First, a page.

Customer Service Tip of the Week | Customer Service Solutions, Inc. - Page 143

Find a Connection Point – Part 2: Situational Connection - 10/4/22


Last week we highlighted key topics to consider when you want to find Personal Connection Points with the customer.  Today, we’ll cover some key questions to ask to uncover information about today’s situation that you can use to establish a rapport with the customer.  This is Part 2 - Read more

Find a Connection Point – Part 1: Personal Connection - 9/27/22


Some people are born almost like a master at communication.  They know how to establish rapport with just about anybody, and they do so in a way that seems so natural and so real.  They can form relationships and be laughing with somebody they met two minutes ago like Read more

Be Proactive without being Pushy - 9/20/22


Delivering great customer service isn’t just about responding and reacting.  It’s also about being proactive.  Developing relationships involves reaching out first, not just extending our hand when somebody reaches out to us. But it’s all too clear that those of us who are in service roles prefer those roles to Read more

Be Kind to Yourself When the Customer Isn’t - 9/13/22


I was having a debrief call with one of my clients recently, and this was regarding a survey of employees who work events.  One of the survey questions asked employees for advice on how to improve the customer experience.  When the employees shared their input on the guest experience, Read more

Being the Emphatic Employee - 9/6/22


Empathy is the key quality of somebody who’s great at customer service.  We talk about it often - what it is, how to convey it, what it looks like, and how it makes the customer feel. But along with knowing how to be empathetic, we also need to know how Read more

The Good, the Really Good, and the Ugly of Customer Service - 8/30/22


Here are three helpful customer service stories.  They may not be from your specific industry, but it’s always good to learn from others. The Good… Paula submitted a ticket to the I.T. vendor.  Below the signature line in the reply she received was the following:  Please share your comments or needs Read more

A Great 2-Minute E-mail - 8/23/22


I know.  You probably get e-mails all the time from customers griping about some aspect of your organization or their experience.  You’ve got too much to do and too little time to do it.  I could not begin to tell you how many times I’ve been told by staff Read more

When They Want to Talk to Your Boss - 8/16/22


“I want to talk to your supervisor.” That’s their opening salvo.  Before you can hardly finish your greeting, the customer is asking for your boss.  This is done by a customer who has tried to get an issue resolved, and it hasn’t worked, so they want to go to somebody Read more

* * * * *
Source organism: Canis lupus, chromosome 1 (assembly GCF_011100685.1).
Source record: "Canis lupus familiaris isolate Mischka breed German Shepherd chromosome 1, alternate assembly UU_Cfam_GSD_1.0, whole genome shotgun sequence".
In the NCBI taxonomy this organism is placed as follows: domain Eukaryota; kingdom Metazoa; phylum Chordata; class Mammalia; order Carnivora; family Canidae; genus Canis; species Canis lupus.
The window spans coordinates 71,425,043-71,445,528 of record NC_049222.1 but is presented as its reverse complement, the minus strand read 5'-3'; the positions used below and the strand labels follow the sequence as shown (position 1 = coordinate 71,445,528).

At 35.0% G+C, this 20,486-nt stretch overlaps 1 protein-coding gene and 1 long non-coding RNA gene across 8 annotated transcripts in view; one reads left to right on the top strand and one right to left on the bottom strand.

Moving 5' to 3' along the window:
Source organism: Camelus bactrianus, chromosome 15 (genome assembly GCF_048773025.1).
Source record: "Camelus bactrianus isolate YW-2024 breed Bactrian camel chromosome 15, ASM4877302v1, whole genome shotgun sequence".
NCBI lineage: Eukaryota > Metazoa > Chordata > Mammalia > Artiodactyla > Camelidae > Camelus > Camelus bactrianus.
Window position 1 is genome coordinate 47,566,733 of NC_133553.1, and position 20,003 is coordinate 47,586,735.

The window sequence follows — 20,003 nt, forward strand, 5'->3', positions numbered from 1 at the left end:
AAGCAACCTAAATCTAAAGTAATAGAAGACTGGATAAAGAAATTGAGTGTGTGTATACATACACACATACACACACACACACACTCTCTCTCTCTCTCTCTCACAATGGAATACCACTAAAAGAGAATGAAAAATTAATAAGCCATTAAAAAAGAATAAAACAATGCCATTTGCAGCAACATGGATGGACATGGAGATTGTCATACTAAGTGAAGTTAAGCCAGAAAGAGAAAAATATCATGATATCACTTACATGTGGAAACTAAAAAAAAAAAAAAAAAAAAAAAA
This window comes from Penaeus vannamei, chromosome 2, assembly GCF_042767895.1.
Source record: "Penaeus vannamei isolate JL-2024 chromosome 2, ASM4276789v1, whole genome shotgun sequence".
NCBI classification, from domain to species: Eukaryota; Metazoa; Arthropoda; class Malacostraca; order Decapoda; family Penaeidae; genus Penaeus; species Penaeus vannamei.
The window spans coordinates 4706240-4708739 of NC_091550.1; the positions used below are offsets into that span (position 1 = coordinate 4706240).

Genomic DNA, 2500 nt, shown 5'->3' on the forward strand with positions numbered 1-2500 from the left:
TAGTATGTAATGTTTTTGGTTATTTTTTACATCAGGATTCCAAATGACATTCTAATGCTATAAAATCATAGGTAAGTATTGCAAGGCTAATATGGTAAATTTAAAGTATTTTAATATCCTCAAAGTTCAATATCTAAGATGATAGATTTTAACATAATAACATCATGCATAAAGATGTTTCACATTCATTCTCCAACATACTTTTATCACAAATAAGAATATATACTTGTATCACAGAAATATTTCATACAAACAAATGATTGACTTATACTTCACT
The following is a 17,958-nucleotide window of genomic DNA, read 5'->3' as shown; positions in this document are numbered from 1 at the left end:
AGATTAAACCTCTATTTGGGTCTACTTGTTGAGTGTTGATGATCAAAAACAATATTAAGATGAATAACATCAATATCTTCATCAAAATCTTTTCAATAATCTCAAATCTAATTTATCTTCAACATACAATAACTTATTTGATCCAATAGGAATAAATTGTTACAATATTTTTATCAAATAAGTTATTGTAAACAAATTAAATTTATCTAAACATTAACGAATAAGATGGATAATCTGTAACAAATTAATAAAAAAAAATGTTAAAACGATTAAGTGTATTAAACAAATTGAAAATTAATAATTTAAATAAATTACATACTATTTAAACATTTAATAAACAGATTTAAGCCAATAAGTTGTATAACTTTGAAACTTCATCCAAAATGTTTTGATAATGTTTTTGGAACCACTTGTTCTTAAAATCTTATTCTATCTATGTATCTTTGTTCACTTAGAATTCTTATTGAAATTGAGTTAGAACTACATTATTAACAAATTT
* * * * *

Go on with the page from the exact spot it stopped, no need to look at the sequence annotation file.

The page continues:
When Passive Voice is a Good Thing - 8/9/22


It’s all your fault, Mr. Customer! We may want to shout it from the rooftops, but other than venting and absolving ourselves of guilt, this wouldn’t help much in the grand scheme of things. We have a customer sitting in front of us or on the phone, and maybe they are Read more

They’re Stressed, So You Can… - 8/2/22


Wow!  That customer looks stressed!  Maybe it’s their body language or their expressions; they could be fidgety or talking really fast. In the past, when we offered guidance in these situations, we focused on how to navigate the conversation step-by-step - what points to cover and what points to avoid. But Read more

The Great Manager I Never Met – 4/15/14 TOW

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I was fortunate to have been asked to speak at a finance association conference this past month on the topic of “Customer Service in the Tax Office.” I know that’s not the most exciting title, but it was a fun group!

I stayed at the hotel where the conference was held and had several interactions with the hotel staff while there:

  • I talked with two staff at the front desk during my stay; they each greeted me as I entered the lobby on two separate occasions, addressed my needs, proactively shared where the events were taking place in the hotel as I was checking in, engaged me in some pleasant chit-chat about the weather, etc. It was simple, pleasant, proactive, and done in personable way.
  • Since I arrived late in the day, I decided to order room service, and the room service person on the phone was upbeat, made recommendations to me in a confident manner in response to my questions, confirmed my order, and told me by when the meal would be delivered.
  • The room service delivery person delivered the meal a little early. He was professional in dress/demeanor, pleasant to chat with, patient with me, and closed positively.
  • As I entered the elevator from my floor to check-out, a housekeeper exited the elevator. She smiled, placed her hand on the side of the door to keep it open, and asked me to what floor I was going. She then pressed the button for me, smiled, thanked me, and moved on.

There was no individual “WOW” moment, but the high performing consistency made it a collective WOW experience!

Now, I never met the hotel manager; I’m not sure I ever even spoke with a supervisor-level individual. But I can tell they have a great manager. In the Moments of Truth with these five employees, every interaction was positive, was pleasant, was professional. Every interaction had a little that went beyond the basic expectations.